Vir smiled just a tiny bit. Walking off, he looked forward to working on his drawing again, hopefully without being interrupted by more snake-type-people.

   "Gah!" The gray fox fell flat on his face as he tripped on something rough and stony. He spun around, hoping that Medusa didn't have golems that were designed to come to life and murder whoever did her in. Instead, he found the large red ruby, released from her forehead and glimmering. Shifty was already flying away, making the garden completely empty now. And leaving the gem behind for those other naga just wouldn't do...

   Virmir sat up a bit straighter in his chair, sipping at his ice water and grabbing his tablet pen. He scribbled there, and here, and added a touch there...

   He leaned back, content with his work, and tapped at the statue in his work room. "I think you'll like this. Plus, you learned a valuable lesson; give me a reference, or I'll make one!"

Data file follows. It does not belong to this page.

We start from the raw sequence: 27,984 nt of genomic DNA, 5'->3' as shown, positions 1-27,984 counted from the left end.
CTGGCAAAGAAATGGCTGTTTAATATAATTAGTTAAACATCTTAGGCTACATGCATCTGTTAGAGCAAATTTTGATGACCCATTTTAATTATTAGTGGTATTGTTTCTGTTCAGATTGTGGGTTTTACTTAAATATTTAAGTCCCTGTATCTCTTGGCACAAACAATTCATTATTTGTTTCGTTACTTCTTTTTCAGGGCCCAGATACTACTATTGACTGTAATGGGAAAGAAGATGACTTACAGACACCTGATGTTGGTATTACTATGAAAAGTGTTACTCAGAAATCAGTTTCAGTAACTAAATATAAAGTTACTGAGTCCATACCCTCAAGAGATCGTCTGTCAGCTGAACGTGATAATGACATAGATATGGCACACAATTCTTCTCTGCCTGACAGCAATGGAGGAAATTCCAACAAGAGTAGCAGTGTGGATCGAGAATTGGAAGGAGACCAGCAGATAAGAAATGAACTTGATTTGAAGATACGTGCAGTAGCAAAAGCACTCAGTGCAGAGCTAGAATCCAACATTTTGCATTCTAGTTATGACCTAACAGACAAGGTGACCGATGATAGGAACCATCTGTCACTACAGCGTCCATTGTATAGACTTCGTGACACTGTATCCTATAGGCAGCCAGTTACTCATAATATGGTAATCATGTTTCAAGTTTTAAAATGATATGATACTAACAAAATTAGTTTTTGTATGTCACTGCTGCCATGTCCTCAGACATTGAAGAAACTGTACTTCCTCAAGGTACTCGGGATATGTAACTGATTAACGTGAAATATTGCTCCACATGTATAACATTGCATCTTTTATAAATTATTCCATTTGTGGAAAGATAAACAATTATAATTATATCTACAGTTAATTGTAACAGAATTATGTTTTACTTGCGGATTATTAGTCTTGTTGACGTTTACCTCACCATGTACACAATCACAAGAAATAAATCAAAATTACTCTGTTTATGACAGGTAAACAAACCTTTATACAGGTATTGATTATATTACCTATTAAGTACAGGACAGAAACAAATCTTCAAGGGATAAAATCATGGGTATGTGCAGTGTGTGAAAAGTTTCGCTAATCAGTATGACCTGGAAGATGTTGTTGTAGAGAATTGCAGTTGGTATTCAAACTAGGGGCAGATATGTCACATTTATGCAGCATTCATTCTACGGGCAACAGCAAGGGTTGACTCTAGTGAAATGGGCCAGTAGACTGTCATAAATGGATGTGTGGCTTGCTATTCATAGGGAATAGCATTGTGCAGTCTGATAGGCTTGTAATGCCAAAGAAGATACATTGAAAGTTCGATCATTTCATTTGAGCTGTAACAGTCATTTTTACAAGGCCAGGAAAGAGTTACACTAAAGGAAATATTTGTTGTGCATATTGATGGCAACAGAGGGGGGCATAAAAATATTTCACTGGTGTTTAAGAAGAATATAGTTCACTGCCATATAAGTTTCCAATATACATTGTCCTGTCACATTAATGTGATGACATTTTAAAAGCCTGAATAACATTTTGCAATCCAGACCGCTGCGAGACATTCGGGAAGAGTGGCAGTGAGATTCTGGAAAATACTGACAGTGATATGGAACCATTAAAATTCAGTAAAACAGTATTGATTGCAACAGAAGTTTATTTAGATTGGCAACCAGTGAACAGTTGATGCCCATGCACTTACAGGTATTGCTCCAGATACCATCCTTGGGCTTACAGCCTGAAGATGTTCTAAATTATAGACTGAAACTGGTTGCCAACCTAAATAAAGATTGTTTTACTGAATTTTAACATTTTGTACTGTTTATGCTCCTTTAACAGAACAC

Shifty didn't move from his petrified spot, somehow looking both pensive and shocked.

   Virmir grinned and juggled the ruby around before he uploaded the drawing and closed his laptop.

Game Room / Pokemon X and Y (3DS) Friend Codes
« on: October 16, 2013, 07:06:11 PM »
"What it says on the tin"

Just post your friend codes and add everybody, it gives you more friend safaris at the end of the game! It's good for you! Gives you a bunch more Pokemon to catch!

Haha, should've included my own to begin with... it's 4871-4487-0588

Writer's Guild / Go With The Flow
« on: August 24, 2013, 07:56:19 PM »
Apart from the lame Queens of the Stone Age reference, here's my long-overdue part of a trade with Vir.